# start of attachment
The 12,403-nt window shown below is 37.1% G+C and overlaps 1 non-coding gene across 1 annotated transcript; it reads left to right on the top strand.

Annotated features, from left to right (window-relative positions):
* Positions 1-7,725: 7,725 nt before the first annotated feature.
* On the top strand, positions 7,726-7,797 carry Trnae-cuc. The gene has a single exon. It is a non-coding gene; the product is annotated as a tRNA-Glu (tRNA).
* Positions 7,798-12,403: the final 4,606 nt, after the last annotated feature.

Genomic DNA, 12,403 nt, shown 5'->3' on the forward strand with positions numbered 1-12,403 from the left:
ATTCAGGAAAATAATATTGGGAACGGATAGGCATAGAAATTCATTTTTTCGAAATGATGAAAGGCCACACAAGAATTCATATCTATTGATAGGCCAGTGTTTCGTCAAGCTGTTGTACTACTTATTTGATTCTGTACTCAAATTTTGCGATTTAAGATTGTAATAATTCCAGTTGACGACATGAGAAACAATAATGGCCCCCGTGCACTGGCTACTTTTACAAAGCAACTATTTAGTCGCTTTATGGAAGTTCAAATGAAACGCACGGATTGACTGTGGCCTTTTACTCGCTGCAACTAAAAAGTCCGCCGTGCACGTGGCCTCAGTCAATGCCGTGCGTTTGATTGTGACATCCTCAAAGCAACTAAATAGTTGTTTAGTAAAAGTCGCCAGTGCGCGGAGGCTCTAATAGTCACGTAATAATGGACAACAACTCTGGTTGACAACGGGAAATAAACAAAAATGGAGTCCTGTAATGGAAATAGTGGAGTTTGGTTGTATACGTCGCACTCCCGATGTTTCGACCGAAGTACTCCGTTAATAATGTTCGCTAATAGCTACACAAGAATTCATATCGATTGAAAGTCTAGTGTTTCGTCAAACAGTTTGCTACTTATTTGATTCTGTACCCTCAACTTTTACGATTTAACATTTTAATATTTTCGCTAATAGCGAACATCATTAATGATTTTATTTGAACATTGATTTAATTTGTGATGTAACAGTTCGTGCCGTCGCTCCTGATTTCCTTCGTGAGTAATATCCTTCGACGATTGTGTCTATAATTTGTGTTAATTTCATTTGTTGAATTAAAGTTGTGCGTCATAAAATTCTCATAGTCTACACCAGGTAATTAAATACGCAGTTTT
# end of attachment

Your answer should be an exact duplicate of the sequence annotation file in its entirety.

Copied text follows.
The 12,403-nt window shown below is 37.1% G+C and overlaps 1 non-coding gene across 1 annotated transcript; it reads left to right on the top strand.

Annotated features, from left to right (window-relative positions):
* Positions 1-7,725: 7,725 nt before the first annotated feature.
* On the top strand, positions 7,726-7,797 carry Trnae-cuc. The gene has a single exon. It is a non-coding gene; the product is annotated as a tRNA-Glu (tRNA).
* Positions 7,798-12,403: the final 4,606 nt, after the last annotated feature.

Genomic DNA, 12,403 nt, shown 5'->3' on the forward strand with positions numbered 1-12,403 from the left:
ATTCAGGAAAATAATATTGGGAACGGATAGGCATAGAAATTCATTTTTTCGAAATGATGAAAGGCCACACAAGAATTCATATCTATTGATAGGCCAGTGTTTCGTCAAGCTGTTGTACTACTTATTTGATTCTGTACTCAAATTTTGCGATTTAAGATTGTAATAATTCCAGTTGACGACATGAGAAACAATAATGGCCCCCGTGCACTGGCTACTTTTACAAAGCAACTATTTAGTCGCTTTATGGAAGTTCAAATGAAACGCACGGATTGACTGTGGCCTTTTACTCGCTGCAACTAAAAAGTCCGCCGTGCACGTGGCCTCAGTCAATGCCGTGCGTTTGATTGTGACATCCTCAAAGCAACTAAATAGTTGTTTAGTAAAAGTCGCCAGTGCGCGGAGGCTCTAATAGTCACGTAATAATGGACAACAACTCTGGTTGACAACGGGAAATAAACAAAAATGGAGTCCTGTAATGGAAATAGTGGAGTTTGGTTGTATACGTCGCACTCCCGATGTTTCGACCGAAGTACTCCGTTAATAATGTTCGCTAATAGCTACACAAGAATTCATATCGATTGAAAGTCTAGTGTTTCGTCAAACAGTTTGCTACTTATTTGATTCTGTACCCTCAACTTTTACGATTTAACATTTTAATATTTTCGCTAATAGCGAACATCATTAATGATTTTATTTGAACATTGATTTAATTTGTGATGTAACAGTTCGTGCCGTCGCTCCTGATTTCCTTCGTGAGTAATATCCTTCGACGATTGTGTCTATAATTTGTGTTAATTTCATTTGTTGAATTAAAGTTGTGCGTCATAAAATTCTCATAGTCTACACCAGGTAATTAAATACGCAGTTTT